I was asked why PITO is being established as an NDPB. The model for PITO was agreed with both ACPO and the police authority associations. The service authority structure was designed to meet the particular circumstances of NCIS and the national crime squad. As with police forces, it is important to vest operational independence in the directors-general. PITO, in contrast, is a provider of support services to forces. It has no direct operational functions. The NDPB model allows the organisation to benefit from a hands-on executive board on which all the tripartite partners are represented.
My noble friend Baroness O'Cathain referred to the need for effective information technology systems. PITO's remit will extend to NCIS and the national crime squad, as it does to police forces. Part of the role of PITO is to ensure the delivery of national information technology systems and co-ordinate developments and the delivery of local systems to ensure comparability and compatibility, and to derive benefits from economies of scale. If NCIS needs a particular information technology system it may look to PITO to develop and procure that on its behalf. I think my noble friend will agree that compatibility will be very important within police forces.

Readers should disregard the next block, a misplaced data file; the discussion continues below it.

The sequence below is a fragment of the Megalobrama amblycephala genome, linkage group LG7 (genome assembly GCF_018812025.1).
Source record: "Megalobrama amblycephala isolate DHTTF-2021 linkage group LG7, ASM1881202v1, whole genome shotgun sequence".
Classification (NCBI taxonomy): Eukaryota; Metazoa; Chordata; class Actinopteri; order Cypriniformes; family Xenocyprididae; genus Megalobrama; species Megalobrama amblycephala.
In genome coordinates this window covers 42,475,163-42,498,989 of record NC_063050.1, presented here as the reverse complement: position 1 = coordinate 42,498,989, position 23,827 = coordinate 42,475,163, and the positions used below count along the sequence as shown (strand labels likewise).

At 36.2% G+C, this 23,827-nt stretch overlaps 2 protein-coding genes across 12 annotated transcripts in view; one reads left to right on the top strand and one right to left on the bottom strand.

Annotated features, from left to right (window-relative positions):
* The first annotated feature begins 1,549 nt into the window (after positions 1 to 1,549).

My noble friend Lady Park of Monmouth, referring to criminal record checks, was concerned about their being taken away from the police. Police forces cannot meet the increasing demand for checks within existing resources. We did not think it right to ask forces to
My noble friend Lady Park of Monmouth was also concerned about the RUC being charged directly. I fully accept that the RUC is part of the policing system in this country. We propose that a direct charge should be made in respect of the RUC and Scottish forces to reflect the funding arrangements in both parts of the country, just as English and Welsh arrangements in Clause 17 affect circumstances there.